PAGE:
Tales in Colour and Other Stories and Bhutanese Tales Of The Yeti by Kunzang Choden

Two collections of short pieces by the same writer, which I read as books from Bhutan for the Read The World challenge. I was intrigued to read the yeti stories but also wanted something more contemporary; in the event Tales of Colour is the more interesting book.


It was certainly interesting to read some yeti lore: I learned that they smell horrible and have hollow backs, for example. And it’s clear that they are regarded as magical/folkloric creatures rather than just another species of wild animal; people may believe they are real, but they are not just another wild animal like a bear. There are stories of women bearing them children, for example. But although I was pleased to get some sense of the yeti’s place in Bhutanese culture, the stories themselves were not especially fascinating; a selection of four or five of the best ones would have been enough for me.

Tales of Colour is a collection of short stories about everyday life for women in rural Bhutan, touching on alcoholism, illness, infidelity, the lure of the city, age… universal themes, really, and simple stories, but very well told and with a strong sense of place.

» The photo Chimi Lhakhang 01 is © Buddhist Fox and used under a CC by-nc-sa licence.


Folk wisdom empirically confirmed

I made plans to go birding yesterday in the expectation it would be sunny again; in the event it was grey, overcast and drizzly.

But I did see one swallow.


Legends, Traditions and Tales of Nauru by Timothy Detudamo

Does very much what it says on the tin; a section of ‘legends’ (origin myths, broadly speaking) then ‘traditions’ (clothes, tools, fishing techniques and so on), and then 17 other folk tales. To quote the blurb:

In 1938, Head Chief Timothy Detudamo had the foresight to transcribe and then translate a series of lectures relating to the legends, customs and tales of Nauru, delivered by what he termed ‘native teachers’.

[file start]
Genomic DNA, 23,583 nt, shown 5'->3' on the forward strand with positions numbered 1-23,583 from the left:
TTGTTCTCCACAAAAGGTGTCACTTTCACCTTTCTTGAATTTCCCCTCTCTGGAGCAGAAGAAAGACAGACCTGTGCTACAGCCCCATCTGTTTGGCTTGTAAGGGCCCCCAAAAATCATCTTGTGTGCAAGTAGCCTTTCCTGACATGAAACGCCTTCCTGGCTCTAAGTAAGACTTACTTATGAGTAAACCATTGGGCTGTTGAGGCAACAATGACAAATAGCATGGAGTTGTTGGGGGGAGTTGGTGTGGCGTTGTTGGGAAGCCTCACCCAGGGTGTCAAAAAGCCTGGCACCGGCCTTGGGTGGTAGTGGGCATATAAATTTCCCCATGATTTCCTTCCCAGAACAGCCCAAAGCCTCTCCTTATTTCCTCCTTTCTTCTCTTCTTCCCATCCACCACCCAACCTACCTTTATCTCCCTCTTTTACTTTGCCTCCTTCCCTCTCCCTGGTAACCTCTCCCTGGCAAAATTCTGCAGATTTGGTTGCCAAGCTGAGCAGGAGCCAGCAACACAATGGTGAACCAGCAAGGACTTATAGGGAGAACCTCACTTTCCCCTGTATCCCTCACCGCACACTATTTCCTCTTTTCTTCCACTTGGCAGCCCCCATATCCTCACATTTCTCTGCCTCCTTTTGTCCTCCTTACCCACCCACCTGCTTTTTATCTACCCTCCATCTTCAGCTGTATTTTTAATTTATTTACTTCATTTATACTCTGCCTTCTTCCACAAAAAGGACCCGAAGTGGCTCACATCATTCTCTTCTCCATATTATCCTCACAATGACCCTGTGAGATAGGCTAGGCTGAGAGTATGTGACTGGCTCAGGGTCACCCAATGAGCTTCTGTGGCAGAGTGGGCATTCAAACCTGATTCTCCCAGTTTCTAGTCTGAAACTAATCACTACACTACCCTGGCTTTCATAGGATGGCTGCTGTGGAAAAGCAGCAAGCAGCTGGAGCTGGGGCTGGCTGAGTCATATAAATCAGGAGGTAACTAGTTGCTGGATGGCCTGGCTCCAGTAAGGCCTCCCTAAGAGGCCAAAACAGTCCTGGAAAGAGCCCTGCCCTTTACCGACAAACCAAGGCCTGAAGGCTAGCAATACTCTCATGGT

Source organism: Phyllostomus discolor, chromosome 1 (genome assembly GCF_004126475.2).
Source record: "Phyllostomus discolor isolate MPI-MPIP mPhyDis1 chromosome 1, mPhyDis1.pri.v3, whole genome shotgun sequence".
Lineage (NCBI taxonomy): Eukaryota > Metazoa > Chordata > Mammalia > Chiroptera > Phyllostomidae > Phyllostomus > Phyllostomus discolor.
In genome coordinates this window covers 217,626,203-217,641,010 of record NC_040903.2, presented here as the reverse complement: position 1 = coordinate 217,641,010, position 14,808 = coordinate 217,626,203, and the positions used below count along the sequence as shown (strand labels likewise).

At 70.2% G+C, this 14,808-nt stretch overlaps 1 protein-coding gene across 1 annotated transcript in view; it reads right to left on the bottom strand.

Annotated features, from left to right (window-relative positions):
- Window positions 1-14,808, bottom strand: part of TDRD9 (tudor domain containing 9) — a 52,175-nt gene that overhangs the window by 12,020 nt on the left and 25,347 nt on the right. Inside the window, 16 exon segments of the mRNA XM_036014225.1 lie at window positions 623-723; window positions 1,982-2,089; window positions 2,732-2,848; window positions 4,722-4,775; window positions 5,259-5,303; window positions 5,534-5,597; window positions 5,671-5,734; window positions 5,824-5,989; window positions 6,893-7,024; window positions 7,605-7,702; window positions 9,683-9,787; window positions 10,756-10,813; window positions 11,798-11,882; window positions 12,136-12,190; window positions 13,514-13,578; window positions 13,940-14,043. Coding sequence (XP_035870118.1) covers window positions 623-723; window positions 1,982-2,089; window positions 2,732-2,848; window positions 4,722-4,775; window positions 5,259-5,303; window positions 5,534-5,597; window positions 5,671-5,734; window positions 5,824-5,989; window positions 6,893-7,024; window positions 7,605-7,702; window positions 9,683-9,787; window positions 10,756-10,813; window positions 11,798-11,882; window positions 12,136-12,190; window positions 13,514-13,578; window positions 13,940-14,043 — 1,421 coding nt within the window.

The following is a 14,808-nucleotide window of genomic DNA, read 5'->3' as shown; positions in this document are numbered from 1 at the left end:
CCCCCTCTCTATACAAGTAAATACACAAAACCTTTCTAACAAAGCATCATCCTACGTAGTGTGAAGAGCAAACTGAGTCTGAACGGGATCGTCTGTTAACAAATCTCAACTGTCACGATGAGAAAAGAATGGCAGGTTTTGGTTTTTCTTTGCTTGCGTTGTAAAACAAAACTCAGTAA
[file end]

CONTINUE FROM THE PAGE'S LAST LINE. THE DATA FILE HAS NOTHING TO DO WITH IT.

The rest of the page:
The book packs quite a lot of stuff into its 98 pages. And it’s all quite interesting. There is something fascinating about these Pacific island cultures where people were so isolated, and Nauru is isolated even by Pacific standards: one island two or three miles across which is hundreds of miles from anywhere.

I find the stories from oral cultures intriguing and slightly baffling: I just don’t understand the narrative logic of them; often they just seem to develop by a process of free-association. There probably is a narrative logic there, but it’s not what I’m used to.

The book also has a glossary which is so wilfully unhelpful that it’s actually rather brilliant; here’s a sample of it:

Demauduru: A type of food seen only at feasts and special occasions
Deneno: A type of food seen only at feasts and special occasions
Denodoro: A type of food seen only at feasts and special occasions
Denuwanini: A plant – a type of creeper
Derugu: A type of fighting weapon
Doboj: A type of food seen only at feasts and special occasions
Dobwidu: A type of fighting weapon
Dogoro: A type of fighting weapon

Legends, Traditions and Tales of Nauru is my book from Nauru for the Read The World challenge.

» The photo of the frigatebirds on perches is from the British Museum website; apparently in Nauru they use trained frigatebirds for fishing, a fact I somehow didn’t manage to learn from a book about the traditions of Nauru but found in Wikipedia.


In your face, folk wisdom!

A green woodpecker has been calling all day, and the sky is clear and blue. There’s a slight haze, but I think that’s all pollen and exhaust fumes rather than cloud.

So that’s one data point against the ‘rain bird’ theory.

Culture Nature

God’s cock and hen

I woke up this morning to see something fluttering against the inside of the window-panes. Without my glasses, I couldn’t think what it was – it seemed too big for a moth and too small and whirring for a bird. It turned out to be a wren. They’re such nice things, but they are slightly unbirdy – like little russet mothmice.

Lucky it wasn’t a robin; I recently learnt from Birds Britannica that if a robin flies into your house it’s a omen of death. I assume that only applies to the European Robin and not its American namesake, but maybe the power of superstition is transferable through the power of names.

The robin and the wren are God’s cock and hen;
The spink and the sparrow are the de’il’s bow and arrow.

The ‘spink’ is the chaffinch. I guess it and the sparrow are damned mostly by rhyme and alliteration. You can find more wren rhymes and folklore here (pdf).